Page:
Few would contest that nonprofit leaders face a difficult task. They must retain donors, minimize overhead, improve services, and ensure compliance—all at the same time, and all while facing the condescension of their for-profit counterparts.
A 2018 survey found that nonprofit executives share four top-of-mind financial concerns: financial sustainability, effective funding, unrestricted revenue, and competitive pay.
1. Financial Sustainability
The Bridgespan Group, a nonprofit consulting firm, recently examined five years of financial statements from 300 big-name nonprofits.
Fifty-three percent of the organizations had multi-year budget deficits. Forty percent had less than three months of reserves. Thirty percent had no reserves at all.
Long-term financial planning requires long-term funding. Whether for- or non-profit, the leaders of any enterprise would find it difficult to create accurate multi-year budgets without predictable multi-year revenue.
In other words, financial sustainability is inseparable from the next concern:
2. Effective Funding
The donation landscape continues to shift. This blog has identified two trends in American giving: a) a rise in the total amount given, and b) decline in the total number of givers. In brief: more donations from fewer, richer donors.
Along with these shifts, so-called ‘impulse giving’ has boomed in the wake of mobile and social technologies. Although 85% of givers say they rely on performance data when donating, only 3% actually do; and even deliberate giving is bias-prone.
Nonprofits can attempt to harness impulse giving by using behavioral ‘nudges.’ However, impulse donations can’t provide long-term certainty.
To support long-view planning, nonprofits need predictable revenue streams of the kind provided by multi-year grants. Yet long-term commitments usually come with baggage.
3. Unrestricted Revenue
In the past year, changes to GAAP reporting standards have highlighted a thorny issue: restricted funding.
Only about 20% of giving in the United States is unrestricted. In other words, 80% of all donations come with (often absurdly) specific requirements for how organizations can spend them. Multi-year grants often impose the most restrictive conditions.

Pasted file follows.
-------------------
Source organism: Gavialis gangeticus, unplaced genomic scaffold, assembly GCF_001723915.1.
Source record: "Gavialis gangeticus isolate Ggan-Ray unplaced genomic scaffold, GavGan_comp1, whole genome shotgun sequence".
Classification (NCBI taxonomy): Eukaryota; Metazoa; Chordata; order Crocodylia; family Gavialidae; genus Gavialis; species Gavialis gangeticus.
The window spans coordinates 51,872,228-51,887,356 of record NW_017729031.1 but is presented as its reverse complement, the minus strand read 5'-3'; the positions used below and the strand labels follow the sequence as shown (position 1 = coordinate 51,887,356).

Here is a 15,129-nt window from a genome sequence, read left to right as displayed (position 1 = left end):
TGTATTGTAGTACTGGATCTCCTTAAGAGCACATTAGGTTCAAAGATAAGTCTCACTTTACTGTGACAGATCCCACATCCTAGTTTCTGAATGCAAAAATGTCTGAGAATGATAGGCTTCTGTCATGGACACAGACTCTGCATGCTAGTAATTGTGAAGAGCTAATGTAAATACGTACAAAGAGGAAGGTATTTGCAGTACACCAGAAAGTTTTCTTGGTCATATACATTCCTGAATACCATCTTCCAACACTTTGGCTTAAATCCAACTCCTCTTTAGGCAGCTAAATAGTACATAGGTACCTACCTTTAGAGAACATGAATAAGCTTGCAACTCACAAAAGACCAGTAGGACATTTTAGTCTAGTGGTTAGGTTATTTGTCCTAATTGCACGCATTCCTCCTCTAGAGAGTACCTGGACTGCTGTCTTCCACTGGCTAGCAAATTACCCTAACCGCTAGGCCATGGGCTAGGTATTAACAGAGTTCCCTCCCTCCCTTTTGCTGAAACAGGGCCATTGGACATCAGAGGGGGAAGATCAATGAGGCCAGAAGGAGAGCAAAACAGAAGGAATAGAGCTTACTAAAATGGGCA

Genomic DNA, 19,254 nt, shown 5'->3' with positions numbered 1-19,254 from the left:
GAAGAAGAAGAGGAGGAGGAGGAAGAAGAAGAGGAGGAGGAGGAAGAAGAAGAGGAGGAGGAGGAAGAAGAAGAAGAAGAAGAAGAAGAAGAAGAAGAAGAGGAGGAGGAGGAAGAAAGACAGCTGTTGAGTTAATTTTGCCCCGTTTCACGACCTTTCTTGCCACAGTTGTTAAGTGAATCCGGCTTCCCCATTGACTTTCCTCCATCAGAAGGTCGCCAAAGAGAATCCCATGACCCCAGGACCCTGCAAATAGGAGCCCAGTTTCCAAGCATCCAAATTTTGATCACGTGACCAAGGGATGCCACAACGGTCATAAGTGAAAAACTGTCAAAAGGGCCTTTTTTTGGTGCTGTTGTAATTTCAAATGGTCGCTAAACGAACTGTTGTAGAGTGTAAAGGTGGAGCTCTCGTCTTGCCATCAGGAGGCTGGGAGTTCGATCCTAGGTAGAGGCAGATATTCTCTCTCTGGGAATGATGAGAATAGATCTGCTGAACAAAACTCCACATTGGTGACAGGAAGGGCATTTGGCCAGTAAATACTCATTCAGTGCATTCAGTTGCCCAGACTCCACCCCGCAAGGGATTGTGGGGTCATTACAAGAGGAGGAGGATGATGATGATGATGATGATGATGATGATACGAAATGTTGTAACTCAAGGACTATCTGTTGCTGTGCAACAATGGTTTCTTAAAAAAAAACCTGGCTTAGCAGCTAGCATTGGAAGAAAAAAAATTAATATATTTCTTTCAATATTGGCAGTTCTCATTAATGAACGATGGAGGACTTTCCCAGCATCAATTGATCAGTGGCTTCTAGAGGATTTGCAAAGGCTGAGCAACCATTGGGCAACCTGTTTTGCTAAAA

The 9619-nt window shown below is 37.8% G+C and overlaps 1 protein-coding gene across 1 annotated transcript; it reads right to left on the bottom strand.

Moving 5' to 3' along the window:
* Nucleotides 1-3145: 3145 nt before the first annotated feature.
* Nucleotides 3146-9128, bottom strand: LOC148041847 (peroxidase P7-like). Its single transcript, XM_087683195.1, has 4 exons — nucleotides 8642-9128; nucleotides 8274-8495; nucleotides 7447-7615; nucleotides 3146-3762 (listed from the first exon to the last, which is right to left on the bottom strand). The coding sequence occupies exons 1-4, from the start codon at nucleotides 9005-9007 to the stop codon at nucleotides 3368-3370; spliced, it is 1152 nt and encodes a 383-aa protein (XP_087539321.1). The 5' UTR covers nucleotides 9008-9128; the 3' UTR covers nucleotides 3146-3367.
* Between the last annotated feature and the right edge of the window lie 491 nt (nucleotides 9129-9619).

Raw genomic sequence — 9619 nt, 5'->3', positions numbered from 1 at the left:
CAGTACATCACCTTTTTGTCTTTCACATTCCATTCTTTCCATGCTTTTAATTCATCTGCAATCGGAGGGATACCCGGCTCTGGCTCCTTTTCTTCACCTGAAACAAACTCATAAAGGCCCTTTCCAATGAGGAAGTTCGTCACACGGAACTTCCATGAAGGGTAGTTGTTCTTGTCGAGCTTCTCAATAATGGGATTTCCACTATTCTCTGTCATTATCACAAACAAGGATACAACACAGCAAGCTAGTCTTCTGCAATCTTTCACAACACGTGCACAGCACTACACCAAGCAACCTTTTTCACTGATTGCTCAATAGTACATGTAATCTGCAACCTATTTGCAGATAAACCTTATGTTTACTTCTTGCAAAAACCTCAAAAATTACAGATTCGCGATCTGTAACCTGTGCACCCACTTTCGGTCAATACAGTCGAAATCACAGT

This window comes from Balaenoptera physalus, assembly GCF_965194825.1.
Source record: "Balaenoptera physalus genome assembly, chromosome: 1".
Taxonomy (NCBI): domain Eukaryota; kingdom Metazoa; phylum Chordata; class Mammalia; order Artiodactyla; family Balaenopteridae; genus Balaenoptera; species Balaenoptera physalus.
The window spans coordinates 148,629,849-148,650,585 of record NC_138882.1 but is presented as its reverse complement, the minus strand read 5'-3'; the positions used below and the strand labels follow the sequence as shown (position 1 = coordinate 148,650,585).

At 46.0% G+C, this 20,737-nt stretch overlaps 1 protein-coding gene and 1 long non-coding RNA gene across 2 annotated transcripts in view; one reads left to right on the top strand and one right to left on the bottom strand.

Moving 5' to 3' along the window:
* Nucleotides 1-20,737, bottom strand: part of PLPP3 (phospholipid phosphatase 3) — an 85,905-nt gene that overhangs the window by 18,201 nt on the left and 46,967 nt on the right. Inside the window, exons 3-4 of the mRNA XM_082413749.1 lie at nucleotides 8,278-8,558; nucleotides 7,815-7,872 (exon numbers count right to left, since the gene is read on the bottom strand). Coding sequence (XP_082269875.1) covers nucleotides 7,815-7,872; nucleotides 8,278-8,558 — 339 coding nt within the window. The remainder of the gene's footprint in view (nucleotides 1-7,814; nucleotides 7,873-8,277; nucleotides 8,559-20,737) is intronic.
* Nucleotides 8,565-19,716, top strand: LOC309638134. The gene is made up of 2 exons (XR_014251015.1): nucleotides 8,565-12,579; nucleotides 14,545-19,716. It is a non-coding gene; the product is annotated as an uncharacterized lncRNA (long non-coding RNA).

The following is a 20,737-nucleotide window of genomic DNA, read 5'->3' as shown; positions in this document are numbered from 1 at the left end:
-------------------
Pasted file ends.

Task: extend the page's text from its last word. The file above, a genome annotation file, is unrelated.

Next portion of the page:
Needless to say, most nonprofit leaders prefer no-strings-attached giving. Restricted donations complicates planning, hobbles cash flow, and limits capital investment.
4. Competitive Pay
Recent data indicate that in certain industries, nonprofit employees actually out-earn their for-profit counterparts. These sectors include hospitals, education, and social services.
However, nonprofit leaders still face an uphill battle to hire the right talent. Donor and board scrutiny impose often-unrealistic expectations for payroll and overhead.
This is of particular concern at upper management and C-Suite levels. Not unlike salary-capped sports teams, all but the largest nonprofits must negotiate severe financial trade-offs when hiring for leadership roles.
Too many nonprofits treat these as separate concerns when all four share a common theme: the inadequacy of nonprofit tools for nonprofit tasks.
In today’s world, finance management solutions should serve the unique needs of nonprofits. Nonprofits should have access to advanced tools for budgeting, fund accounting, etc.
Unfortunately, the market for such solutions incorporates a great deal of ‘bizplaining.’ Most products reflect vendors’ belief that nonprofits just aren’t as serious/ambitious/savvy/professional as for-profits.
Yet exceptions do exist.
Xledger equips customers with a broad range of advanced financial management tools united in one finance solution. Nonprofit customers can wield robust functionalities for budgeting, fund accounting, donor management, and payroll administration. With some of the world’s largest nonprofits as customers, Xledger commitment to treat every customer as an equal has earned us the highest customer-retention rate in the financial solution market.
We can’t eradicate the challenges of heading up a nonprofit. But we can equip you to triumph over them.